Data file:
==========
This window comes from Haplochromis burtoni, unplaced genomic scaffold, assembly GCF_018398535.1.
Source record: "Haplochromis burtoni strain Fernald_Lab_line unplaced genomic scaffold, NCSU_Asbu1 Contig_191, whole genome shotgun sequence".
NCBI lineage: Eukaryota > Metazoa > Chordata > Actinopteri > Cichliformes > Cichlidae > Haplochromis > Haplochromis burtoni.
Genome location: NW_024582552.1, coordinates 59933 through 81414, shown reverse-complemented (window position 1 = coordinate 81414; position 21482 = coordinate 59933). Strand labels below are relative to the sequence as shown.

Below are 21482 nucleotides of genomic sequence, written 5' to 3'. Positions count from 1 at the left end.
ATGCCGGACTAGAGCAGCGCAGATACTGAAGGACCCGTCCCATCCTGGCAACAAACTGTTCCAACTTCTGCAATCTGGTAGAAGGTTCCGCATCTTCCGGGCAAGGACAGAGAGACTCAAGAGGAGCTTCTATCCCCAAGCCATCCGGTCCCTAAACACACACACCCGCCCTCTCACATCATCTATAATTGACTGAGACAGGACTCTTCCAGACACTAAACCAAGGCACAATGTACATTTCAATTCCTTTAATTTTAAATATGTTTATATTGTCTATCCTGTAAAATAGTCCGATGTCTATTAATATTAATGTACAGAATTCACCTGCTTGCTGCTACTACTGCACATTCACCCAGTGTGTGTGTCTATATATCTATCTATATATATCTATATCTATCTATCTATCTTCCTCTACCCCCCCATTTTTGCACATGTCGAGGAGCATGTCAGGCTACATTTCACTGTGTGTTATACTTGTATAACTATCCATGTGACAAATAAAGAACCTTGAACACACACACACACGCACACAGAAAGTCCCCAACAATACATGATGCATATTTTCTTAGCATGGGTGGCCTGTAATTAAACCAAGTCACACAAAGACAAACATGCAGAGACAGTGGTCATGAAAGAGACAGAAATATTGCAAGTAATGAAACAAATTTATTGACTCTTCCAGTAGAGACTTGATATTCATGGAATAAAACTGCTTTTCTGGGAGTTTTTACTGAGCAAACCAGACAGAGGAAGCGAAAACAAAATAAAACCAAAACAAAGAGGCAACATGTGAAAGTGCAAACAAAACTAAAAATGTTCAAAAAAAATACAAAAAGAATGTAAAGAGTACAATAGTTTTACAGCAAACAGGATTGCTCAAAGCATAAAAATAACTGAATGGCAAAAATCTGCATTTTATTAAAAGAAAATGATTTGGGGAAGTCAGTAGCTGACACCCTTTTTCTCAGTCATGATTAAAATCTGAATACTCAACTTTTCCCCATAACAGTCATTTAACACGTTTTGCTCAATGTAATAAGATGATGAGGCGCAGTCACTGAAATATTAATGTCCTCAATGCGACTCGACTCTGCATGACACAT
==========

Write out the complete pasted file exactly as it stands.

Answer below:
This window comes from Haplochromis burtoni, unplaced genomic scaffold, assembly GCF_018398535.1.
Source record: "Haplochromis burtoni strain Fernald_Lab_line unplaced genomic scaffold, NCSU_Asbu1 Contig_191, whole genome shotgun sequence".
NCBI lineage: Eukaryota > Metazoa > Chordata > Actinopteri > Cichliformes > Cichlidae > Haplochromis > Haplochromis burtoni.
Genome location: NW_024582552.1, coordinates 59933 through 81414, shown reverse-complemented (window position 1 = coordinate 81414; position 21482 = coordinate 59933). Strand labels below are relative to the sequence as shown.

Below are 21482 nucleotides of genomic sequence, written 5' to 3'. Positions count from 1 at the left end.
ATGCCGGACTAGAGCAGCGCAGATACTGAAGGACCCGTCCCATCCTGGCAACAAACTGTTCCAACTTCTGCAATCTGGTAGAAGGTTCCGCATCTTCCGGGCAAGGACAGAGAGACTCAAGAGGAGCTTCTATCCCCAAGCCATCCGGTCCCTAAACACACACACCCGCCCTCTCACATCATCTATAATTGACTGAGACAGGACTCTTCCAGACACTAAACCAAGGCACAATGTACATTTCAATTCCTTTAATTTTAAATATGTTTATATTGTCTATCCTGTAAAATAGTCCGATGTCTATTAATATTAATGTACAGAATTCACCTGCTTGCTGCTACTACTGCACATTCACCCAGTGTGTGTGTCTATATATCTATCTATATATATCTATATCTATCTATCTATCTTCCTCTACCCCCCCATTTTTGCACATGTCGAGGAGCATGTCAGGCTACATTTCACTGTGTGTTATACTTGTATAACTATCCATGTGACAAATAAAGAACCTTGAACACACACACACACGCACACAGAAAGTCCCCAACAATACATGATGCATATTTTCTTAGCATGGGTGGCCTGTAATTAAACCAAGTCACACAAAGACAAACATGCAGAGACAGTGGTCATGAAAGAGACAGAAATATTGCAAGTAATGAAACAAATTTATTGACTCTTCCAGTAGAGACTTGATATTCATGGAATAAAACTGCTTTTCTGGGAGTTTTTACTGAGCAAACCAGACAGAGGAAGCGAAAACAAAATAAAACCAAAACAAAGAGGCAACATGTGAAAGTGCAAACAAAACTAAAAATGTTCAAAAAAAATACAAAAAGAATGTAAAGAGTACAATAGTTTTACAGCAAACAGGATTGCTCAAAGCATAAAAATAACTGAATGGCAAAAATCTGCATTTTATTAAAAGAAAATGATTTGGGGAAGTCAGTAGCTGACACCCTTTTTCTCAGTCATGATTAAAATCTGAATACTCAACTTTTCCCCATAACAGTCATTTAACACGTTTTGCTCAATGTAATAAGATGATGAGGCGCAGTCACTGAAATATTAATGTCCTCAATGCGACTCGACTCTGCATGACACAT